Stella McCartney is redesigning fashion’s future for good

The innovative fashion designer and activist for all things British and green, Stella McCartney is lending her voice to promote change in the fashion industry. Co-hosting the launch of The Ellen MacArthur Foundation’s report, ‘A New Textiles Economy: Redesigning fashion’s future’ at the Victoria and Albert Museum in London, McCartney urges the industry to change.

The newly-released report outlines and projects an ambitious vision and optimistic future for the fashion industry; one that is based on a circular economy to benefit the economy, society and crucially the environment.

The textiles economy operates in an almost entirely linear way, meaning large amounts of natural resources are used to make clothing that after comparatively little use ends the cycle in landfill or incineration. The report outlines its primary goal; “clothes, textiles, and fibres are kept at their highest value during use and re-enter the economy afterwards, never ending up as waste.” In other words; a restorative and regenerative circular economy.

The findings of the report reveal that every second the equivalent of one garbage truck is burned or landfilled while the recycling of clothing material back into new clothes is less than 1%. While around 12% of clothes get recycled into other materials.

In order to realise the aspirations of the report for a new textiles economy, we need to gain the backing of the fashion industry to design clothes that are worn more frequently yet last longer; ensure clothing can be recycled with greater ease and ensure no toxins or pollution are released into the environment. Through harnessing the influence of design, exploring new materials, pioneering business models and innovating technologies, we can reach our goal of creating a new textiles economy.

“At Stella McCartney we are dedicated to supporting sustainable and restorative solutions in our supply chain, working towards a new textiles economy to effect change and reimagine the fashion system. We have started work with innovators such as The RealReal, a leader in luxury consignment – our first step in making sure that our products do not end up as waste. We are also continuing our work to change the perception of recycled fabrics” writes McCartney.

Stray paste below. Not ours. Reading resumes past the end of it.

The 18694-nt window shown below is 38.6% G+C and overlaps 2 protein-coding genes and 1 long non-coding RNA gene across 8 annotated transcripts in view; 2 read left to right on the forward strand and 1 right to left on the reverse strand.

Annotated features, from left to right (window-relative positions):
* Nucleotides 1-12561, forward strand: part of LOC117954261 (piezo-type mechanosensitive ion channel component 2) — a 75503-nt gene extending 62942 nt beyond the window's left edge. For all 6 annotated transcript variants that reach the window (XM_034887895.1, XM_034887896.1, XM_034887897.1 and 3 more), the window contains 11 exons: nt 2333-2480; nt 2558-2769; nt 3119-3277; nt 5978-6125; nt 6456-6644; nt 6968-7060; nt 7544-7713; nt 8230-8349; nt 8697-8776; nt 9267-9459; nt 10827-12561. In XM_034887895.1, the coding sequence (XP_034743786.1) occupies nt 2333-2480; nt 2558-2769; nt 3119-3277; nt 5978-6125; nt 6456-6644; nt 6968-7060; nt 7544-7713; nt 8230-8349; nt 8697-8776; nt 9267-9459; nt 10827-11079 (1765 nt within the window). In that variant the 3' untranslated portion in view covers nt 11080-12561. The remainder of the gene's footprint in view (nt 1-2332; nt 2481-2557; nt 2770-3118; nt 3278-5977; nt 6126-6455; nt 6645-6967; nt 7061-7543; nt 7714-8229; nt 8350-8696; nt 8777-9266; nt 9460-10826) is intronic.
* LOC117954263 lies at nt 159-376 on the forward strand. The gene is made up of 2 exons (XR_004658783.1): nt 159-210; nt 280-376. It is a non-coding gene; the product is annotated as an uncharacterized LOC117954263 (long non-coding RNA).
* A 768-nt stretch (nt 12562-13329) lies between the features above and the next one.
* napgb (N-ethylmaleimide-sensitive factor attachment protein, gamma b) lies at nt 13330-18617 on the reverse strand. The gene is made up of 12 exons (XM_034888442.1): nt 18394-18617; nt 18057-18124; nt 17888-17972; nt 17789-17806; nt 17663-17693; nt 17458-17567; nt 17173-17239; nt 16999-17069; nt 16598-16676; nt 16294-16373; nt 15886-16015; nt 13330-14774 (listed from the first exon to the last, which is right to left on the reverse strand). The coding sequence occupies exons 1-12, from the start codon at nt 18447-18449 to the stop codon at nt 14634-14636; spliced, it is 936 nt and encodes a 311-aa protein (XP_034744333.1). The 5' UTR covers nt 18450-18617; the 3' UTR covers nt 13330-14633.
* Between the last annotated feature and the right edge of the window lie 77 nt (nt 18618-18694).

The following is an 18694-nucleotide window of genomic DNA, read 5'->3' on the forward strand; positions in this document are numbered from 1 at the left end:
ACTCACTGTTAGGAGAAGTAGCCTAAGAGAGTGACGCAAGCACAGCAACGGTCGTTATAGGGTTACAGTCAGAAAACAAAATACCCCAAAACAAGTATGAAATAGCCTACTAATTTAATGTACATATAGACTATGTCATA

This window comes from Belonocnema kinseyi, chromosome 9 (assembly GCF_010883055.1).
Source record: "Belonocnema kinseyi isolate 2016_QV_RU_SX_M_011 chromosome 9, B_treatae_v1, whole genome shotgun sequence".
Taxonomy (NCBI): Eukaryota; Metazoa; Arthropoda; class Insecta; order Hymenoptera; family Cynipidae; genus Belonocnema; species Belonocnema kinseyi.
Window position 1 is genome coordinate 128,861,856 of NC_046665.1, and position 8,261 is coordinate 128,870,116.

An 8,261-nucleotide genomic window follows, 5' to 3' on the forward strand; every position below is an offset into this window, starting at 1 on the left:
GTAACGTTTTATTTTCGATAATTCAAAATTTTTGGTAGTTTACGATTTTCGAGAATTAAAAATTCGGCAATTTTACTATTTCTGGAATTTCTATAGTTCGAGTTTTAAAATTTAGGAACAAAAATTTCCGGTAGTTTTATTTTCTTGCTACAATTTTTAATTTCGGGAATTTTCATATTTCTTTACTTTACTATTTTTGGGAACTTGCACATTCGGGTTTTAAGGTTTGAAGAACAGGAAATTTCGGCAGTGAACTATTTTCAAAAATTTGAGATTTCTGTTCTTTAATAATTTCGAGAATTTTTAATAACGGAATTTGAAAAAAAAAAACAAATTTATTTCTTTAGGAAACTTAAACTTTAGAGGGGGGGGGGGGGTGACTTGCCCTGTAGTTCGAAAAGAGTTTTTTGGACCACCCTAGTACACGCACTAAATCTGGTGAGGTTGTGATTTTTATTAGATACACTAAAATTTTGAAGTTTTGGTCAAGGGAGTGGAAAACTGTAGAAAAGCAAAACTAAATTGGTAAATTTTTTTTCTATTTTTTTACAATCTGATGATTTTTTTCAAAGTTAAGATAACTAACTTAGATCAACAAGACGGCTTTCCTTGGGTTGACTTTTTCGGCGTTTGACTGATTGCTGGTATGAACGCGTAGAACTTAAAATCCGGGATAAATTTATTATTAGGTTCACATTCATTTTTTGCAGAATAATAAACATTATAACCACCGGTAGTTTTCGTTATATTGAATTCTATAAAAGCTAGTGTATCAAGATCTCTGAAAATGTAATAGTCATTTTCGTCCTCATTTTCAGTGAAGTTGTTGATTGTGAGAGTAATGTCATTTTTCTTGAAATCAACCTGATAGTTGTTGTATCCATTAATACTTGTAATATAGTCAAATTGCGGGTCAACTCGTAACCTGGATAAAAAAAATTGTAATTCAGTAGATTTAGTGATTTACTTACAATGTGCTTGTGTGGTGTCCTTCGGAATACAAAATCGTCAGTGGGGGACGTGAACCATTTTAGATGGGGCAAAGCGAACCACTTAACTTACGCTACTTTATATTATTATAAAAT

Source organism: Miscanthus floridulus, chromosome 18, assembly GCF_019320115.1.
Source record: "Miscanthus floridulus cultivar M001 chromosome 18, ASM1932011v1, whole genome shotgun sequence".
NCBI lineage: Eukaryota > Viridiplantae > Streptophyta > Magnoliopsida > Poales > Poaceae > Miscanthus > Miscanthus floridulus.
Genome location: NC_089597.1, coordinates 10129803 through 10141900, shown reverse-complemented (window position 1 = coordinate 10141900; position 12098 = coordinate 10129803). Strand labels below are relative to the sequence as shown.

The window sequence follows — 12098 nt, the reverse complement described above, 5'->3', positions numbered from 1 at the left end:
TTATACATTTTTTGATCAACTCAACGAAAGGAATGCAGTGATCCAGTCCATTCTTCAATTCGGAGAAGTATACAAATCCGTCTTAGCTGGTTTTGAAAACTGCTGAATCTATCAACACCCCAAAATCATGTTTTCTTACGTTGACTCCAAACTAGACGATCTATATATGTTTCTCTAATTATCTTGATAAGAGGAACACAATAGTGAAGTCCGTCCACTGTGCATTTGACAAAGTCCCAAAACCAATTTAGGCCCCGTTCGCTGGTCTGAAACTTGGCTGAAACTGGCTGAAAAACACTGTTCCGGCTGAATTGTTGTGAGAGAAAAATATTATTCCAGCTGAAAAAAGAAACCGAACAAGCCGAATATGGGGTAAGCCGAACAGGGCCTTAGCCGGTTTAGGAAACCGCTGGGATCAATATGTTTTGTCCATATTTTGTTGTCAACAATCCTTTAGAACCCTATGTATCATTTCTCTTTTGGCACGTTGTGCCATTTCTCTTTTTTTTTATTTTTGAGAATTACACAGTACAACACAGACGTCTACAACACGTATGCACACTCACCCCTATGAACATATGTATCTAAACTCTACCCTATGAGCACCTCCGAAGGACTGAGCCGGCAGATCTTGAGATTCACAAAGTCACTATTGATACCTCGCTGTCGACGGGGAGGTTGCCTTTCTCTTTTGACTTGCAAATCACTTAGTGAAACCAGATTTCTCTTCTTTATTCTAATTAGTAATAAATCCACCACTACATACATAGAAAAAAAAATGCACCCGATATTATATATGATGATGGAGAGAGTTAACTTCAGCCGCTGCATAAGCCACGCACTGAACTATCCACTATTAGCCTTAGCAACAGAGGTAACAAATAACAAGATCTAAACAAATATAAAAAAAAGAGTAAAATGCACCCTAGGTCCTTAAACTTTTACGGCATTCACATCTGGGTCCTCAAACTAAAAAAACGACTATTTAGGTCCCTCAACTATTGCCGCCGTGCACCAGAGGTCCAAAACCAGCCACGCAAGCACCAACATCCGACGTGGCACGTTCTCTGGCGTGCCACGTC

“In 2013, we started using an Environmental Profit and Loss, a form of natural capital accounting, to measure and manage the impact of our business and supply chain on the environment. It is a tool that helps us identify and account for the value of natural capital to our business and the impact that we have on that natural capital through the operation of our business and production of our products. Every free single industry sharing this Earth needs to look at itself and be responsible, mindful and at the same time still have a healthy business at the end of the day. What is really exciting about this report is that it’s providing solutions to an industry that is incredibly harmful to the environment, these are problems that people are not even aware of” she writes.

Condemning the industry for being “incredibly wasteful and harmful to the environment” McCartney takes a stand against the harmful impacts of fashion industry. This is McCartney’s second activist headline of the week.

“A lifelong vegetarian, Stella McCartney has always refused to use leather in her work. Her stance has led her to find innovative alternatives to the material and allowed her to redefine what luxury can be in modern fashion” writes Vogue on the day the British Fashion Council announced that Stella McCartney will be the first ever recipient of a Special Recognition Award For Innovation at this year’s  Fashion Awards.

“It’s extraordinary that I started this conversation a long time ago and now it’s in the room and people are engaged and people aren’t angry or dismissive. Now they’re actually OK to pay some attention to that” says the designer, who remembers many in the fashion industry voicing doubts about the viability of her brand when she launched it in 2001, with the backing of the Gucci Group (now called Kering). Earlier this year, Gucci announced that it would stop using fur by the middle of 2018 but McCartney remembers having that conversation 17 years ago reports Vogue.

“I love that side of the industry. It’s the future of fashion – the fact that we can use less water, less energy, use our land, our resources and the planet’s resources in a more efficient way – I think it’s fascinating and I think it’s the only way forward”.

“Stella is a true innovator. She has created awareness on sustainability across the fashion industry and acted as an inspiration for our industry and to future generations” says Caroline Rush, Chief Executive of the British Fashion Council.

“I think every business has to be more responsible. The fashion industry is the second most harmful industry to the environment. I think it’s very encouraging that the British Fashion Council are looking at this and that they’re starting a new award around this” says the designer.

All images via Stella McCartney